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Politics

It's Election Day. Here’s what Central Texans need to know.

A person walks up some stairs with a "Vote" sign in the foreground.
Gabriel C. Pérez
/
KUT
A voter walks up to a polling site in Travis Heights neighborhood of Austin on Election Day.

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Today is Election Day in Texas. Eight state constitutional amendments are on the ballot, as well as a couple of city ballot measures, including a proposition to set mandatory police staffing levels in Austin.

Here’s what you need to know if you haven't voted yet.

Make sure you’re registered to vote

Go to this Texas Secretary of State website to check your registration status. The deadline to register to vote was Oct. 4.

Here’s what’s on the ballot

There are eight state constitutional amendments on the ballot. See what they're all about here. Austin residents also have two city-related propositions on their ballots. Proposition A mandates minimum staffing levels for the Austin Police Department. Prop B would allow the city to swap city-owned parkland for waterfront property.

In Williamson County, voters will weigh in on bonds for the Leander and Georgetown school districts.

Travis County voters can find out what their ballot will look like at VoteTravis.com. Scroll down to “Voter Lookup,” type in your information and hit “Look Me Up.” You’ll then see an option to “View My Ballot.”

Hays County voters can find their sample ballots here. Williamson County residents can find theirs here.

Here’s where and when you can vote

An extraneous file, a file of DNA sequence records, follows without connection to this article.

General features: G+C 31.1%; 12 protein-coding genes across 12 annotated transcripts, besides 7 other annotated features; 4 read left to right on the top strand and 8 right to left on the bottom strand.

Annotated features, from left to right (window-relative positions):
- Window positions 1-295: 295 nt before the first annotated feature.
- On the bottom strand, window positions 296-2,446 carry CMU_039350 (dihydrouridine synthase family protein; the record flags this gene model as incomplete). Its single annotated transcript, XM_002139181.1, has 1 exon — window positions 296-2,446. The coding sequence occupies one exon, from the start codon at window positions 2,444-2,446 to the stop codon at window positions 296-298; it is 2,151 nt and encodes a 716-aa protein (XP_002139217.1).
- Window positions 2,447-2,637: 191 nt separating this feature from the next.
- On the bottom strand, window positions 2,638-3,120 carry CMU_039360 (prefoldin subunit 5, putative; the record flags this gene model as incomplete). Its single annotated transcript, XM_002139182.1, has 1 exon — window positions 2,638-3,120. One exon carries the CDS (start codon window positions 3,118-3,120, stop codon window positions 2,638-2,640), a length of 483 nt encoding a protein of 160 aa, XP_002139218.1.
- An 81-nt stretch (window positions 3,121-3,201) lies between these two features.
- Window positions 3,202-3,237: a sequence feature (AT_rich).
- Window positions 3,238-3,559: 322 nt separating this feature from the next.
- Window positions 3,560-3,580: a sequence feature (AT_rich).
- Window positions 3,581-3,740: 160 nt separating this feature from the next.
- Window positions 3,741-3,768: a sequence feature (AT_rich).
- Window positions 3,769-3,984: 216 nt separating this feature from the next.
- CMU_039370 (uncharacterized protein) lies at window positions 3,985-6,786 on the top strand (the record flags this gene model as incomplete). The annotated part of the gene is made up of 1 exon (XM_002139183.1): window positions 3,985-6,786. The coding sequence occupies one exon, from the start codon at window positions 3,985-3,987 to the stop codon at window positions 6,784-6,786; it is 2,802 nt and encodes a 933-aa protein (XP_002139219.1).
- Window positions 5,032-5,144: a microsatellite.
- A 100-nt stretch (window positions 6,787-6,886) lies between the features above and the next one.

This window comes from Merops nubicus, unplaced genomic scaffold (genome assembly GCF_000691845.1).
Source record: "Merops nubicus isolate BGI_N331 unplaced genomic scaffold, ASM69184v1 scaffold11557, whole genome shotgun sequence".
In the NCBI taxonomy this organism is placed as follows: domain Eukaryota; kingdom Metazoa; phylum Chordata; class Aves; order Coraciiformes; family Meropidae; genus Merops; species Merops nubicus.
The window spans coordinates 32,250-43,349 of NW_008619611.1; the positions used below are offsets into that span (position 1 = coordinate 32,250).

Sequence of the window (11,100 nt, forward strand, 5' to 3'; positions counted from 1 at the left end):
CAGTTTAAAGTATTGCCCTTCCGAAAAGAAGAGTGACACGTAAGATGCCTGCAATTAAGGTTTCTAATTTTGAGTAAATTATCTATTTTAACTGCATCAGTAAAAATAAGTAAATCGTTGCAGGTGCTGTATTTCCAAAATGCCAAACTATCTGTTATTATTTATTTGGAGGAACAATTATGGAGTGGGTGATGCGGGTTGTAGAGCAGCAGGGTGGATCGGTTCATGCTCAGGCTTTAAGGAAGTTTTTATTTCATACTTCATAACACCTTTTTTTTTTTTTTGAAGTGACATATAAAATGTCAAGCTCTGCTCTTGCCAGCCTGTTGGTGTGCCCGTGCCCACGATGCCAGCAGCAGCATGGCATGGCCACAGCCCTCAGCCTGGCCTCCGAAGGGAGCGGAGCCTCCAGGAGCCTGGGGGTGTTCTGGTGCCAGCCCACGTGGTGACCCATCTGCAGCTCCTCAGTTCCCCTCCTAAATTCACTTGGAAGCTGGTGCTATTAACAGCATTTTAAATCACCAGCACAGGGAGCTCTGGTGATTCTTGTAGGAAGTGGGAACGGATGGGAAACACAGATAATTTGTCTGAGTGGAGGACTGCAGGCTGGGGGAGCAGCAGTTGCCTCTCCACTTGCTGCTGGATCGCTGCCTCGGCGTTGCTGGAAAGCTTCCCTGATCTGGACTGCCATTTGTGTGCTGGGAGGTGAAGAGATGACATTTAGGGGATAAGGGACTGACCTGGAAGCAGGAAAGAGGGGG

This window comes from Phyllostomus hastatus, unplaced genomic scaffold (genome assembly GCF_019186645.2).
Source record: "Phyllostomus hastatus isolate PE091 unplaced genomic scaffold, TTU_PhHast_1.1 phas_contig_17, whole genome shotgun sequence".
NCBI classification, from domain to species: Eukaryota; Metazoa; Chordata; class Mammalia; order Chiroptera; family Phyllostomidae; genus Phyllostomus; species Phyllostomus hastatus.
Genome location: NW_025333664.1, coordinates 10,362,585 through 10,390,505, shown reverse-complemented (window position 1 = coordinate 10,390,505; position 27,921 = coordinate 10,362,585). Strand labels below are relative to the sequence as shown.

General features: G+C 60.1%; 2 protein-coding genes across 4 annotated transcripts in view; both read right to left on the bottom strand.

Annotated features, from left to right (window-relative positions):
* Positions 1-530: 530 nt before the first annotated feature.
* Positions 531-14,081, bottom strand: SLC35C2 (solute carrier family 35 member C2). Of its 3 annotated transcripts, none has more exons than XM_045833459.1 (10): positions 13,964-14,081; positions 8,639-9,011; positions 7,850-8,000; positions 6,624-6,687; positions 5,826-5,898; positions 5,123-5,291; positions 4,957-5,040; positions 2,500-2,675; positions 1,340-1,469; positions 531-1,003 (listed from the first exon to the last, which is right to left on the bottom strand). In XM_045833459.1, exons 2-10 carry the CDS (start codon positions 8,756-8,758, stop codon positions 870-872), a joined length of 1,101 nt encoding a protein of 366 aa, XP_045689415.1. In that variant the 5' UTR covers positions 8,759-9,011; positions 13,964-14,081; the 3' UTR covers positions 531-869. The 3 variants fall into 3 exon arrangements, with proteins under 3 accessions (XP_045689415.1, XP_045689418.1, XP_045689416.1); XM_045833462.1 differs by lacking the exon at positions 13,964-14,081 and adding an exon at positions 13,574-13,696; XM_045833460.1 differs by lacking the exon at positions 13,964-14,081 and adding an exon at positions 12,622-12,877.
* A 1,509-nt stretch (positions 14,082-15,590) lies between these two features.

Polls open at 7 a.m. and close at 7 p.m. If you're in line to vote before 7 p.m., you can still vote after that time.

You can vote at any polling location within your county.

Don’t forget your ID

Make sure to bring a photo ID. The ID should be up to date or expired up to four years. Voters 70 or older can bring a photo ID that has been expired for any length of time.

If you had trouble getting an ID and can’t get one, here are some alternatives:

  • government document showing your name and an address, such as your voter registration certificate
  • current utility bill
  • bank statement
  • government check
  • paycheck
  • birth certificate

If you use one of these, you’ll have to sign a form that says you had a reasonable impediment to getting an ID.

Submitting a mail-in ballot?

It's too late to request an application for a mail-in ballot, but if you already have your mail-in ballot, you should mail it in or hand deliver it as soon as possible. If mailing, the ballot must be postmarked on or before Election Day and received no later than 5 p.m. the next day.

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